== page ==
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Producing a Live Concert Webcast with the Next Computer Radius and the Roland VR-3

Video production and encoding expert Jan Ozer describes the workflow and challenges of a Livestream webcast he produced for marimba player Larissa Venzie using the Roland VR-3 and Next Computer's Radius portable workstation.

One of the benefits of working in a small town is that when you have products to test, you probably know an artist who would love to have their next concert recorded for DVD, streamed live, or both. Recently, with two products in my test queue—the Next Computer Radius portable workstation and the Roland VR-3 four-camera mixer—I noticed that Larissa Venzie, a local marimba player, had a concert scheduled at the Historic 1908 Courthouse down the road in Independence, Virginia. I had filmed Larissa three times previously, so I got in touch and arranged to broadcast the concert.

Larissa Venzie Livestream

The final result: Larissa viewed on-demand from her branded Livestream channel page (concert starts about 9 minutes in). She broadcast the live concert from an embedded player on her own website.

As an overview, though I've shot my share of multiple-camera events, I've shot less than a handful with a real-time mixer, the last one with the VR-3's sister product, the VR-5. Even with only two cameras, real-time mixing adds a nice touch of polish, plus the ability to add simple title overlays and other effects. Like the VR-5, the VR-3 has an embedded touchscreen display, so you don't need to carry preview and output monitors with you. At $2,000, the VR-3 is much more affordable than the VR-5 (MSRP $4995), but only accepts composite video in, though it can connect to balanced audio via 1/4" or XLR.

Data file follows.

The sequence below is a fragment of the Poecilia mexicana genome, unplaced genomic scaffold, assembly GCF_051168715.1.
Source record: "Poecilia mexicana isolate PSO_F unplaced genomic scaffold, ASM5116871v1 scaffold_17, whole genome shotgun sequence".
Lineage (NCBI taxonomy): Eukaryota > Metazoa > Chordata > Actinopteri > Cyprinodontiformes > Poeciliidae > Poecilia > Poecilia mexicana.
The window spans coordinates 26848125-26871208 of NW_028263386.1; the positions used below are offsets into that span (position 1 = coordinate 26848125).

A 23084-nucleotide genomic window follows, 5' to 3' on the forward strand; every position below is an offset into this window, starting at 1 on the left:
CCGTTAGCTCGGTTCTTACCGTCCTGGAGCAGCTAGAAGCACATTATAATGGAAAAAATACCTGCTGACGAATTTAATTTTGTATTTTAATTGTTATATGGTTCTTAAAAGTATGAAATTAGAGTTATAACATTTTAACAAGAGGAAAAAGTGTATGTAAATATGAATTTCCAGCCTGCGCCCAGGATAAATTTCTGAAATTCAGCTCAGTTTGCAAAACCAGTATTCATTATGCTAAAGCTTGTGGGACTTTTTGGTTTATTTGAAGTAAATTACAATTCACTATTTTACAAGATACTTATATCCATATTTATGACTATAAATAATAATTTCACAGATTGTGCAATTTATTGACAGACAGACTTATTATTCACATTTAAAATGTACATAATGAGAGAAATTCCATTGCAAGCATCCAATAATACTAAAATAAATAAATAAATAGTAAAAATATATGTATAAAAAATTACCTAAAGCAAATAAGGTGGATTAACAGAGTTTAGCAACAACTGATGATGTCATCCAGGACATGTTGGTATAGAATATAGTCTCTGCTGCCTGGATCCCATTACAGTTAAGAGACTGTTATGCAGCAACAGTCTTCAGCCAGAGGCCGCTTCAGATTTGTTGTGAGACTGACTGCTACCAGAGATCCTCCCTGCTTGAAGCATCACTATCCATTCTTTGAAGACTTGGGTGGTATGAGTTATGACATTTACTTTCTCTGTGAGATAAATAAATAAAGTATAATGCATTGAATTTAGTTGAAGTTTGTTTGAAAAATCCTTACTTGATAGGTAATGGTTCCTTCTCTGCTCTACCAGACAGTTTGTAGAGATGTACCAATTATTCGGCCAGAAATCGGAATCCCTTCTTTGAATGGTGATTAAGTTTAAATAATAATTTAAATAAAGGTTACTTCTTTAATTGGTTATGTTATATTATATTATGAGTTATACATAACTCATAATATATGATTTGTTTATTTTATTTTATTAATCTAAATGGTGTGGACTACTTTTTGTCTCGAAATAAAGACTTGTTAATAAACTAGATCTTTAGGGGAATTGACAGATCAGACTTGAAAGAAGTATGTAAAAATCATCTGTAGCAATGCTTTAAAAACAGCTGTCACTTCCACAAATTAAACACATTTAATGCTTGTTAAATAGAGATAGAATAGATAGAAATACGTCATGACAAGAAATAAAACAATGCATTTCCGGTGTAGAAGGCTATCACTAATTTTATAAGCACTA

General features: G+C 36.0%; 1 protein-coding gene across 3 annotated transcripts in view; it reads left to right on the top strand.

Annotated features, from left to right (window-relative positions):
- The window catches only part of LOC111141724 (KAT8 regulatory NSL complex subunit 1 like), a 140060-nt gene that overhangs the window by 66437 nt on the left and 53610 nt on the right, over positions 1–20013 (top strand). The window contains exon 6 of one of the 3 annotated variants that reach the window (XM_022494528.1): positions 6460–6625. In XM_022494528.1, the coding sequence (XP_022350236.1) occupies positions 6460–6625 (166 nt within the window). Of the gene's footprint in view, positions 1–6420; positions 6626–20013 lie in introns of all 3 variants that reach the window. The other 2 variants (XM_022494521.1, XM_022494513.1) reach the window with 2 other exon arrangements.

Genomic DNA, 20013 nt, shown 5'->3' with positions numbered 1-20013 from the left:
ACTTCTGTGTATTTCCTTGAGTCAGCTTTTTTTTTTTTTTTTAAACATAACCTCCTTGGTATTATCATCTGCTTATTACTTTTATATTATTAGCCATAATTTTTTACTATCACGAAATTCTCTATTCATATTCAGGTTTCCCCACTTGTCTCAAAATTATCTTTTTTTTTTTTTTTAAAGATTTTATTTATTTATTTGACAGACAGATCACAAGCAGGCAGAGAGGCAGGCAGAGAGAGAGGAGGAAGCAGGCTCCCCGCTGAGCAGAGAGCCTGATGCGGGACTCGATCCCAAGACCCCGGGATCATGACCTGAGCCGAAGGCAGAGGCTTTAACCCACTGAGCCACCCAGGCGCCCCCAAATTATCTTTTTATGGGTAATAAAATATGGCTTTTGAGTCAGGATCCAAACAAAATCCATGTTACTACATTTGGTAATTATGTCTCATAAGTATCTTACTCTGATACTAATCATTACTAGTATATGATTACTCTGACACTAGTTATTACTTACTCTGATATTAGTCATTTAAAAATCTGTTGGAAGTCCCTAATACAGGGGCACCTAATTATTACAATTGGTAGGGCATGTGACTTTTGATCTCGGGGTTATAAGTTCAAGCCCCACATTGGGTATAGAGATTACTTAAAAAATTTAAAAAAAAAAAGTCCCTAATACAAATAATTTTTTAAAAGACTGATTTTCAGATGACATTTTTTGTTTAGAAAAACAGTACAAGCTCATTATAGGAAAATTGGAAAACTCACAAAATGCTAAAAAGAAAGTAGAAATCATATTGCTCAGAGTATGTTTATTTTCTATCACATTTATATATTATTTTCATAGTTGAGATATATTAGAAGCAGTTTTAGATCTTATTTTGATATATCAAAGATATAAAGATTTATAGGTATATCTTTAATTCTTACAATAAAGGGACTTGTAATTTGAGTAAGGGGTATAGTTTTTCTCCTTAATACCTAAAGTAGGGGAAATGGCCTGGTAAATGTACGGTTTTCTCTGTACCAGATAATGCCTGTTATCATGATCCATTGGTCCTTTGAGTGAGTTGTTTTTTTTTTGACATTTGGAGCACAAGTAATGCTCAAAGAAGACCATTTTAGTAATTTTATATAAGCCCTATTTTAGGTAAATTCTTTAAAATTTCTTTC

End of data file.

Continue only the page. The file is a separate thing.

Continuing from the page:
My Webcast Team: Radius, Roland, Blackmagic Design, and Livestream

The unique selling proposition of the Radius computer is the ability to insert up to four PCI Express cards directly into the unit, unlike most traditional form-factor notebooks. To accommodate the composite video from the VR-3, I plugged a Blackmagic Design DeckLink card into the Radius to connect to the mixer.

I used Livestream as my live streaming service provider, since I'm used to the system and know the ropes. Along with the Radius and Roland units, Livestream contributed to a high-quality and smooth streaming experience.

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If you're in the market for an all-in-one video mixer for webcasting 4:3 NTSC video, Roland's compact new VR-3 fits the bill nicely. If you need widescreen video output, you may need to add some steps to your workflow when you pair NTSC widescreen video with many of the popular streaming services.